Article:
THULIN: Yeah. Well, I think you have—I mean, first of all, it’s very easy to talk about that from an academic perspective, right? So people throw out—someone have said 15 percent. You know, I think it must be, of course, you need to have—maybe you have to take it step-by-step. And you have to make sure you can finance it, right? So I think most people are astute enough have business acumen enough to understand that that is—you will—it is very unlikely, I think, we will go to 15 percent immediately. Very unlikely. But, you know, a move towards 15 percent will be appreciated, I think, right? And maybe they can stop to talk about the first stop or something. Maybe something they can lay out the plan and say the objective is 15 percent by X, and then you have a first stop at 25 or 22 (percent) and move it. That’s how you do business. You lay out the plan so people know where you’re trying to do.
TETT: Well, it’s also how you manage a toddler. It’s call the carrot and stick. You know, you give them a kind of reward at the end of the day and tell them there’s more coming if they behave well.
THULIN: Yeah, exactly.
TETT: But the key question is, I mean, how do you then get businesses to behave well, and to make sure that that money is not used just for more share buy-backs, but actually invested as the Trump administration says it wants? Because—you know, what would persuade you to pledge or guarantee that your couple of billions you brought back was actually spent on factories or plants or people?
THULIN: Mmm hmm. First of all, I don’t think you can guarantee anything in business, because the landscape is changing very fast. So I wouldn’t go and guarantee anything, to be honest. But I think the objective for any CEO is to expand and grow the business. And the best way to do it through organic local currency growth. That’s the best, most safe way to do it. So I cannot talk for any other companies, but for 3M, we will invest in our people and we will invest in research and development and commercialization in United States. That is the best model for you to do.
TETT: Right. Now, you have become famous for your R&D. A number of years ago I was writing a book about some of these themes and was very struck by all the stories about your open-plan labs and how you try and get everybody to bump into everyone else in a very kind of free-flowing, creative way. Can you get the people who you need in America by hiring Americans? Do you have to import people from overseas?
THULIN: You know, first of all, you look upon that like—so we spend almost 6 percent revenue on research and development. And we have stepped that up actually in the last 5 years. We spent 5.5 (percent) and then I made a commitment to say we should do closer to 6 (percent). So we do 6 (percent) now. So if you think about—you have R, research, and you have development, D. Those two are two distinctly different things that we do. We have four research center around the world. We have one in United States. We have one in Germany. We have one in Japan. And we have one in China. And then we have many development sites.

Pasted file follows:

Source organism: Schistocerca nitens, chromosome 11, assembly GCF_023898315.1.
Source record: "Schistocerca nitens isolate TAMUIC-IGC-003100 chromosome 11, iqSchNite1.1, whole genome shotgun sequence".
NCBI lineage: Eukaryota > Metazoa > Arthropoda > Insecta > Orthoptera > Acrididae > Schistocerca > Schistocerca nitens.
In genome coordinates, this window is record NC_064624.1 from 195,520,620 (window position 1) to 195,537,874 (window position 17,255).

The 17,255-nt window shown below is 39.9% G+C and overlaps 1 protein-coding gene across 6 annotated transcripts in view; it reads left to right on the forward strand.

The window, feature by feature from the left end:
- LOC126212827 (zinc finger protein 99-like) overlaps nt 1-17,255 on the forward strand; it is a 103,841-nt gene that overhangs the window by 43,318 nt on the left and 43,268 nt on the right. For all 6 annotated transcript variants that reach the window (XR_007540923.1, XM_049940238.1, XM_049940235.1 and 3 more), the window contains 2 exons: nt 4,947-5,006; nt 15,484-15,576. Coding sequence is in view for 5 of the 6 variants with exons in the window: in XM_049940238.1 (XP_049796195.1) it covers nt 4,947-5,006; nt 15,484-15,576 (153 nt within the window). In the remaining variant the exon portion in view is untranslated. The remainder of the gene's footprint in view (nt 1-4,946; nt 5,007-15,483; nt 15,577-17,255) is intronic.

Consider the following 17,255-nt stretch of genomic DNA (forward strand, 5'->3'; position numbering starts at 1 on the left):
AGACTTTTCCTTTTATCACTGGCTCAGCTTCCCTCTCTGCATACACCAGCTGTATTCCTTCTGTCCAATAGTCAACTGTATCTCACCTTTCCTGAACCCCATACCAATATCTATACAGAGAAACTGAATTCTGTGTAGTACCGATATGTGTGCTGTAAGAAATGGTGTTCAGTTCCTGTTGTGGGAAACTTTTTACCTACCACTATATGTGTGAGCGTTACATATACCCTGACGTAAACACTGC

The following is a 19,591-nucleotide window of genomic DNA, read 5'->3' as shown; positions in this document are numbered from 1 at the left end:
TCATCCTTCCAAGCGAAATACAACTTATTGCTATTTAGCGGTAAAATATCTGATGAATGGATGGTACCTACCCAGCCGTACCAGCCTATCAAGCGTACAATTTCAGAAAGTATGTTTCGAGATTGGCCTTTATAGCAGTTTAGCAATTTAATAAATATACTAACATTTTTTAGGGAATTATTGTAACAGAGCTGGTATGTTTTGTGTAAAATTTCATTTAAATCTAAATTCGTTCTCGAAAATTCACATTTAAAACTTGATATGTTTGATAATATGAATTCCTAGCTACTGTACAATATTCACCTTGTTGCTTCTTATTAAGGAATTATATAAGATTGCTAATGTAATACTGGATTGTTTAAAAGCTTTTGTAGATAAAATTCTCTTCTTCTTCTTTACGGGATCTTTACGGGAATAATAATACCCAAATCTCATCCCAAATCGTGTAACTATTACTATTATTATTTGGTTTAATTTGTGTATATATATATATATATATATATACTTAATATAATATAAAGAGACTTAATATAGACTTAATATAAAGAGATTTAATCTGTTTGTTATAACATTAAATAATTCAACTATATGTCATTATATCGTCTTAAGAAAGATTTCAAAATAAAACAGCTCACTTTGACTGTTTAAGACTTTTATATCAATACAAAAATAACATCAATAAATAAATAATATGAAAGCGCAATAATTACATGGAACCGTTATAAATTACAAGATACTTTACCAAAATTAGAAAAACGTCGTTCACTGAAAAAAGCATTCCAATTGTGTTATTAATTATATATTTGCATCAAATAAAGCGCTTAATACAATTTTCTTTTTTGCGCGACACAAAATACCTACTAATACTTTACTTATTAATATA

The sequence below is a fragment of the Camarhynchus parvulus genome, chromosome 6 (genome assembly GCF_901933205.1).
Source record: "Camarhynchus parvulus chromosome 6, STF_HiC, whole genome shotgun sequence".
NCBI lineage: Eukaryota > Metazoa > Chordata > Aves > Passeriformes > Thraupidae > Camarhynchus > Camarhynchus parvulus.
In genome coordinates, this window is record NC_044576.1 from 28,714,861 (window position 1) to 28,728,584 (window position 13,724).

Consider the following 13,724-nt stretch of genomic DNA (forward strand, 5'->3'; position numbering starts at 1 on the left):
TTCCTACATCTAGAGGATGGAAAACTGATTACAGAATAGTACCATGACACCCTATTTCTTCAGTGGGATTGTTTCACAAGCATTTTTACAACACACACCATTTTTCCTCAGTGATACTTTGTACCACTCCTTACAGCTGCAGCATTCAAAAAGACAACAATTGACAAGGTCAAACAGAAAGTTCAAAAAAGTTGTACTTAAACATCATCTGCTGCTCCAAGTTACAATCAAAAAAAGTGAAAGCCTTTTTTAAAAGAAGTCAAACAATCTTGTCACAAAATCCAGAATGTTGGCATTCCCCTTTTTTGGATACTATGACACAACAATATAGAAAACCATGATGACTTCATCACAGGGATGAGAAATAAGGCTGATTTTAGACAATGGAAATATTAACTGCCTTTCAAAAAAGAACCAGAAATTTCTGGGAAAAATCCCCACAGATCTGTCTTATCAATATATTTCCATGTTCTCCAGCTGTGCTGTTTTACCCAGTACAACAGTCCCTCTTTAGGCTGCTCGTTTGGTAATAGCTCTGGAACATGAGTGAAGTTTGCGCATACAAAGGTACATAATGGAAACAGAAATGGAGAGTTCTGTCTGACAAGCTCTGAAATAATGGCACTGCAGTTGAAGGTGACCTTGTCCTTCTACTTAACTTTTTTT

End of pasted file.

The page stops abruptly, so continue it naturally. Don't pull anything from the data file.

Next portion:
So you can say that some individuals we, so-called, import in order to do work here. But we don’t necessarily need to do it all places, because we can also attract them into Germany or to Japan or to China. And that is around—that’s about research. Research is the big thing if you—that’s like—that’s like the telescope when you do business, right? The development is the microscope. That’s where you type of do modifications, short-term. That’s where you type of decide, you know, why don’t we commercialize now versus next year, et cetera. So I would say it’s by definition not a big issue for 3M, because we have a global pool that work around the world in multiple centers.
TETT: But your global talent pool will only work if you can basically move people across borders as you need to, and across your supply chain. Are you concerned about immigration—
THULIN: Are you talking supply chain now, or are you talking about R&D?
TETT: Well, no, I’m talking about talent—R&D, talent, you know.
TETT: Are you concerned about the impact of the immigration debate on your ability to manage your employees? Do you use H-1B visas?
THULIN: We have, yeah. And I think we apply for—maybe apply for, on an average, 20 per year. And we get half of it, or something. We get 10 or 20. But it’s not top of mind for me relative to the success of 3M. I think there’s some other industries that are—that are more focused on it, because they need to. For us, it’s different, I would say. So it’s not top of mind. But on the other hand, you can say we only get 50 percent of what we’re asking for.
TETT: But, I mean, are you able to find the people you need inside America? Is the education system producing the workforce that you need? Because I speak to many other people who are in the science and tech world who constantly tell me these statistics about the STEM gap, the lack of STEM-qualified people in America, the problems of actually training people. Can you hire the people you need to? Can you find the skills you need to?